We were lucky to catch up with musician Absinthe Green following the awesome release of ‘Dead Before My Eyes’. Enjoy the full interview now!
Hi Absinthe Green, tell us about yourself?
Hello there! I am a Greek-born songwriter, producer and multi-instrumentalist. I have been part of different acts and projects of extreme sound, mainly in Germany, where I have been residing for almost a decade, making music, performing and teaching songwriting.
Then I temporarily relocated back to Athens, my hometown, where I reconnected with old friends, met new musicians and brought the Absinthe Green project to life with a full band.
Tell us about your latest release, ‘Dead Before My Eyes’?
‘Dead Before My Eyes’ is the first single of our upcoming debut album, ‘Of Love and Pain’. Someone who knows me from my previous bands and collaborations that had a ‘heavier’ sound may be surprised with the sonic direction I took with this project.
My goal was to make music that would be fun and enjoyable for me to play live. The heaviness is still sustained in the instrumentation, but the harmonic progressions, lyric melodies and vocals are intended to have a clean-cut pop approach.
‘Dead Before My Eyes’ is a song that I wrote after a very traumatic relationship had ended, and I was left feeling weak and intimidated. It was the first time I started experimenting with less poetic and more literal and -in your face- lyrics, and the songwriting process worked as catharsis for me. In that sense and feeling, I wanted this song to be a groovy, ‘football chant’ kind of anthem that can be sung by everybody.
Ultimately, it is about taking your power back whilst having a blast and feeling fierce at the same time.
We see you began writing ‘Dead Before My Eyes’ from a bass riff; what is your songwriting process?
That’s exactly right. I was fooling around with my bass and began playing the main riff. I picked up my guitar next and started recording a demo, and that’s how the song was born.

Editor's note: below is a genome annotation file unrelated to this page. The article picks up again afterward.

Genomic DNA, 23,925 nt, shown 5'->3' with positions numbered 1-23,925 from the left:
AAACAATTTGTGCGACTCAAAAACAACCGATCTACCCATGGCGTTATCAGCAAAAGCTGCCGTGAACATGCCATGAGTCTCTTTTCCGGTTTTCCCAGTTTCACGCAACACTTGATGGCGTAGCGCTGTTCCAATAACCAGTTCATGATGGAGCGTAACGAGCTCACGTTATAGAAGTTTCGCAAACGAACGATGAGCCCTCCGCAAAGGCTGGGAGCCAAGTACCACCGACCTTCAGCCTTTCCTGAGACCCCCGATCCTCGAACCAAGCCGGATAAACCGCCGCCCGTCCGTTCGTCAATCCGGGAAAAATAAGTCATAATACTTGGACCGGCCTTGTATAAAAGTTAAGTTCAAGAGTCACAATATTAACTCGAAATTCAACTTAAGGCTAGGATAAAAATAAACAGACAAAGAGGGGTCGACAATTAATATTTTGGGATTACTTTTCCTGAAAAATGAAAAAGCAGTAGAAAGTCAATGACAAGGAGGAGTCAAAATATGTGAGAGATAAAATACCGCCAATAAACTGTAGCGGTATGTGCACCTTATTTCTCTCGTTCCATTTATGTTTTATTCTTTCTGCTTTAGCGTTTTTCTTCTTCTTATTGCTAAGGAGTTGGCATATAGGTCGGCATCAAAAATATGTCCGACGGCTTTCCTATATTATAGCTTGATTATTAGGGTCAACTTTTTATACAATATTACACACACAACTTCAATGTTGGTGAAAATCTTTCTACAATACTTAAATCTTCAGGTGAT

My songwriting process is not one and the same always. Sometimes a vocal melody comes to mind (oftentimes when I am in the middle of doing something totally irrelevant, and I can only sing the melody to my phone’s voice memos, haha), and other times I will sit down and play different harmonies on the guitar or keyboard, and a new music piece can spark out of it. Same thing when I experiment with different sounds.
Other times the song could start by reading one of my songs or poems out of my notebook, and then a new rhythm gets built in my mind around the lyric.
Who are your musical influences?
This is such a difficult question because my influences are all over the place. I grew up in a very musical home, where my parents would play from classical music to rock, metal, jazz, folk/ world music and everything in between. And I am very glad and grateful for that, as I have learnt to love all kinds of music and not be confined by genre.
Nevertheless, there is a common factor to the music I listen to, and that’s the taste and overall aesthetic. You could be the most skilful musician in the world and lack taste. That’s tragic, in my opinion. Aesthetic is of utmost importance, as it gives purpose to creation even if your aim is to not have a purpose.
Who are your non-musical influences?
Literature, art, personal life experiences and the state of the world today are for sure some of the things that influence me personally as well as artistically. Travelling, being exposed to different people and different cultures.
Anything that emits a strong emotion could move me, be it a beautiful work of art, fashion, politics or even crippling depression and desperation about things that are beyond my control.
In that sense, everything can spark creativity if I’ve got my eyes and mind open, but when I seek direct inspiration, I always resort to some of my favourite poetic works and movies.
You moved back to Greece in 2019; what is the music scene like in Covid times?